The cessation of hostilities in World War Two brought an end to the greatest loss of life mankind has ever known. More than fifty-five million (55,000.000) people, over half of them civilians, died in that horrendous war—and that total does not include the eleven million (11,000,000) or more Jews lost in the Holocaust.
At that historic moment the Cold War began. The Soviets blockaded Berlin, put up an Iron Curtain dividing Germany in half, erected the Berlin Wall and shot those who tried to escape from the east to the west. The United States established the Berlin Airlift and brought the Berlin Wall down and reunited Germany.
The Cold War escalated into an Atomic then a Nuclear Arms Race. During the mid 1940s through the 1960s the U.S. flew B-29s, B45s and B-47s, et al, over Russia and China to pin point such weapons. Some US planes were shot down; such losses cataloged as “mechanical failure.” Neither side would admit to any violations until May 1960 when Gary Powers’ U-2 was shot down. Russia released Powers in an exchange for the Soviet spy-master, Rudolf Abel in 1962.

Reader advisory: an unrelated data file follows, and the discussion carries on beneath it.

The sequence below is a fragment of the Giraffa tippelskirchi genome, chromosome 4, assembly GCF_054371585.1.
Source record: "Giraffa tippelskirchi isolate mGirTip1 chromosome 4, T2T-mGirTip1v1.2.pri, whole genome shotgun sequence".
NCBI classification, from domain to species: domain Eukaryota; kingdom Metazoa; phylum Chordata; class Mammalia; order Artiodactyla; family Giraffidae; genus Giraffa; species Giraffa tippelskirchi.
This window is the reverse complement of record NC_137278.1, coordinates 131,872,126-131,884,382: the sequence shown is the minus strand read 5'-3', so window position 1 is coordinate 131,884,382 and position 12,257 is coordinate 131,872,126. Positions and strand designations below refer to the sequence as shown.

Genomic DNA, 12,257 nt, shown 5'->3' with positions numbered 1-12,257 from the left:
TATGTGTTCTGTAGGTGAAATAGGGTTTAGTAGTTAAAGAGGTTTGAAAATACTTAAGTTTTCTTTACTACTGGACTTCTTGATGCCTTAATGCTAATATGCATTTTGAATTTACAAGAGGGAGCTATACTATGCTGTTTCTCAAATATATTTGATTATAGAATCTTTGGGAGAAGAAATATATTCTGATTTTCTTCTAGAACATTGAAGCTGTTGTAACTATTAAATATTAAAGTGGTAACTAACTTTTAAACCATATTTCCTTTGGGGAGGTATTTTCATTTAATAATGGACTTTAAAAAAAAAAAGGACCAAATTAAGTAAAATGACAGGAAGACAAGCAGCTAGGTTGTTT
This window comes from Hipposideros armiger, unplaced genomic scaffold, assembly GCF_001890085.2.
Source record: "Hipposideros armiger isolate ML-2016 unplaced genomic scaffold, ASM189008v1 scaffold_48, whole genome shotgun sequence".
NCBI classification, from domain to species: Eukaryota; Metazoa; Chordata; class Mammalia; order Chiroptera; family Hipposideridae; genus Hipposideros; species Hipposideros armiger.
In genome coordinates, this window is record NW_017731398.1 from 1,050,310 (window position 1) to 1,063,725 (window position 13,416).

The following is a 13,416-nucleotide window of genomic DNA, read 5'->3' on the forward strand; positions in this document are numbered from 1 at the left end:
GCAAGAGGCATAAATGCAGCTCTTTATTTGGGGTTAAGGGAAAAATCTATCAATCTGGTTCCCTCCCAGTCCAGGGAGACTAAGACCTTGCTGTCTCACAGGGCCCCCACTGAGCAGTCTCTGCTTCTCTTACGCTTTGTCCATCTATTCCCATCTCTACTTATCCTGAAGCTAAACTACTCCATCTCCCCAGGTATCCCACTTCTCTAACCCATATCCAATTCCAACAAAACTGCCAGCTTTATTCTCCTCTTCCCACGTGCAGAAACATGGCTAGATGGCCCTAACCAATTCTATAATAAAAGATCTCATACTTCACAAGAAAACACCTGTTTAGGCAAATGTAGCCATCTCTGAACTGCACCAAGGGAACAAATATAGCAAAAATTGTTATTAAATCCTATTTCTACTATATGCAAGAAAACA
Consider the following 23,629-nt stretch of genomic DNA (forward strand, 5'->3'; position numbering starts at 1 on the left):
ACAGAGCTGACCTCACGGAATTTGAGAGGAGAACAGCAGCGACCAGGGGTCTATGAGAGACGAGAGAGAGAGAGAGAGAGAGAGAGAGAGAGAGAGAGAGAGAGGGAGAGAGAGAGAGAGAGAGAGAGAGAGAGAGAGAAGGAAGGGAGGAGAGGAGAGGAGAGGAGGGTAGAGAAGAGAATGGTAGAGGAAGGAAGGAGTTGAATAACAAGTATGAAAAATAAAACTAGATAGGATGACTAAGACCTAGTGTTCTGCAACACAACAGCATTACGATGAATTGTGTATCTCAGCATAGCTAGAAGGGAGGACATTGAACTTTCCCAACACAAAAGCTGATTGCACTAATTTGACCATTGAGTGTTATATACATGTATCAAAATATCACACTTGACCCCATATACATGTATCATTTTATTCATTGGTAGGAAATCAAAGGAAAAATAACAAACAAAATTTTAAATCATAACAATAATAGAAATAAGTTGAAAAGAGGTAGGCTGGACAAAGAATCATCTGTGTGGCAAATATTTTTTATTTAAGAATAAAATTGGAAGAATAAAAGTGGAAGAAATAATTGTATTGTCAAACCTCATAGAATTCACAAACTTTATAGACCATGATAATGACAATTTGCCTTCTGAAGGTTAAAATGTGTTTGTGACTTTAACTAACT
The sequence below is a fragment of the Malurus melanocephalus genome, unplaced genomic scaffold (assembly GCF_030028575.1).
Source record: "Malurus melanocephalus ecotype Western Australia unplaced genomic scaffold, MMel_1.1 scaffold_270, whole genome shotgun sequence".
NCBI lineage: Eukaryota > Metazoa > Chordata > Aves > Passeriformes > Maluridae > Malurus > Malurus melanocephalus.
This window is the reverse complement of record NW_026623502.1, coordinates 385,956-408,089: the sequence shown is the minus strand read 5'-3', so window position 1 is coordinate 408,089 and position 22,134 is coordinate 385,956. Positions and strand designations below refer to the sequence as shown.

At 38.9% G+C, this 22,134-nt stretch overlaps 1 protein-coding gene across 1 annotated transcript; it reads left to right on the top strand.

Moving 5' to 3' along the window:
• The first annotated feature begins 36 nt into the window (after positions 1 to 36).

On the ground was the constant game of agents, double agents and triple agents, spies and counter spies. Interspersed with all of that was the “containment wars:” Korea, Vietnam and Russia’s Afghanistan War; and of course, the Cuban Missile crisis.
All of the Cold War and hot war “performances” have been and still are played out like a game of political and military chess on an international stage—with the savage details and covert action hidden from the eyes of the public. Each faction continually checked and counter-checked the other in a game of escalating superiority and domination. During all of that the most fundamental players—the pawns so to speak—fell by the wayside.
This is the story of one such man, a pawn.